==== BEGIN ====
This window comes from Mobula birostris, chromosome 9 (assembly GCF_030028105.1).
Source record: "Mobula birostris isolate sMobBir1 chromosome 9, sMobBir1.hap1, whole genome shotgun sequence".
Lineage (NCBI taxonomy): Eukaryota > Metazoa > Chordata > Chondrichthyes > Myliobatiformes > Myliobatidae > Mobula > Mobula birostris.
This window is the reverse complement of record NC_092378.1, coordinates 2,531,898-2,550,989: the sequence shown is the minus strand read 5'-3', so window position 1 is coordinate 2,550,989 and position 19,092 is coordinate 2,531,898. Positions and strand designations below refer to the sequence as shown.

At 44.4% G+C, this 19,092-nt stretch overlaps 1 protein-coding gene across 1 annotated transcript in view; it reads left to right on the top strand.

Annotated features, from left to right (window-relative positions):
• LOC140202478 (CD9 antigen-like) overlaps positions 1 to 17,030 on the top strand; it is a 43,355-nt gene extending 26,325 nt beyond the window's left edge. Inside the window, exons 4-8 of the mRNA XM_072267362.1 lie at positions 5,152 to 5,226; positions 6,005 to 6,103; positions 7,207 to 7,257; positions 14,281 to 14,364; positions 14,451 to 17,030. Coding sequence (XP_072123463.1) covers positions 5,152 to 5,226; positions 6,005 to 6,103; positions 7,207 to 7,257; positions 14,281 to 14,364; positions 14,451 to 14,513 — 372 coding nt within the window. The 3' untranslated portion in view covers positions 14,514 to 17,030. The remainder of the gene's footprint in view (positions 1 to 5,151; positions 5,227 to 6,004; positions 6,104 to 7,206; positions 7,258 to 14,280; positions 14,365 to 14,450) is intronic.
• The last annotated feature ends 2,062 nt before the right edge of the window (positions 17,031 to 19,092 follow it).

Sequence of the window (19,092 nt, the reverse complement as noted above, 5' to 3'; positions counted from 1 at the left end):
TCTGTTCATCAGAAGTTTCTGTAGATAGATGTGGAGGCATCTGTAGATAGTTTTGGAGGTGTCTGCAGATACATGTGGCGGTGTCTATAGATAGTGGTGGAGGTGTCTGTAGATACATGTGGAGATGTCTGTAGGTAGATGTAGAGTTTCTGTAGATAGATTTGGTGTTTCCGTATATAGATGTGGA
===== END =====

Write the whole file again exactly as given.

This window comes from Mobula birostris, chromosome 9 (assembly GCF_030028105.1).
Source record: "Mobula birostris isolate sMobBir1 chromosome 9, sMobBir1.hap1, whole genome shotgun sequence".
Lineage (NCBI taxonomy): Eukaryota > Metazoa > Chordata > Chondrichthyes > Myliobatiformes > Myliobatidae > Mobula > Mobula birostris.
This window is the reverse complement of record NC_092378.1, coordinates 2,531,898-2,550,989: the sequence shown is the minus strand read 5'-3', so window position 1 is coordinate 2,550,989 and position 19,092 is coordinate 2,531,898. Positions and strand designations below refer to the sequence as shown.

At 44.4% G+C, this 19,092-nt stretch overlaps 1 protein-coding gene across 1 annotated transcript in view; it reads left to right on the top strand.

Annotated features, from left to right (window-relative positions):
• LOC140202478 (CD9 antigen-like) overlaps positions 1 to 17,030 on the top strand; it is a 43,355-nt gene extending 26,325 nt beyond the window's left edge. Inside the window, exons 4-8 of the mRNA XM_072267362.1 lie at positions 5,152 to 5,226; positions 6,005 to 6,103; positions 7,207 to 7,257; positions 14,281 to 14,364; positions 14,451 to 17,030. Coding sequence (XP_072123463.1) covers positions 5,152 to 5,226; positions 6,005 to 6,103; positions 7,207 to 7,257; positions 14,281 to 14,364; positions 14,451 to 14,513 — 372 coding nt within the window. The 3' untranslated portion in view covers positions 14,514 to 17,030. The remainder of the gene's footprint in view (positions 1 to 5,151; positions 5,227 to 6,004; positions 6,104 to 7,206; positions 7,258 to 14,280; positions 14,365 to 14,450) is intronic.
• The last annotated feature ends 2,062 nt before the right edge of the window (positions 17,031 to 19,092 follow it).

Sequence of the window (19,092 nt, the reverse complement as noted above, 5' to 3'; positions counted from 1 at the left end):
TCTGTTCATCAGAAGTTTCTGTAGATAGATGTGGAGGCATCTGTAGATAGTTTTGGAGGTGTCTGCAGATACATGTGGCGGTGTCTATAGATAGTGGTGGAGGTGTCTGTAGATACATGTGGAGATGTCTGTAGGTAGATGTAGAGTTTCTGTAGATAGATTTGGTGTTTCCGTATATAGATGTGGA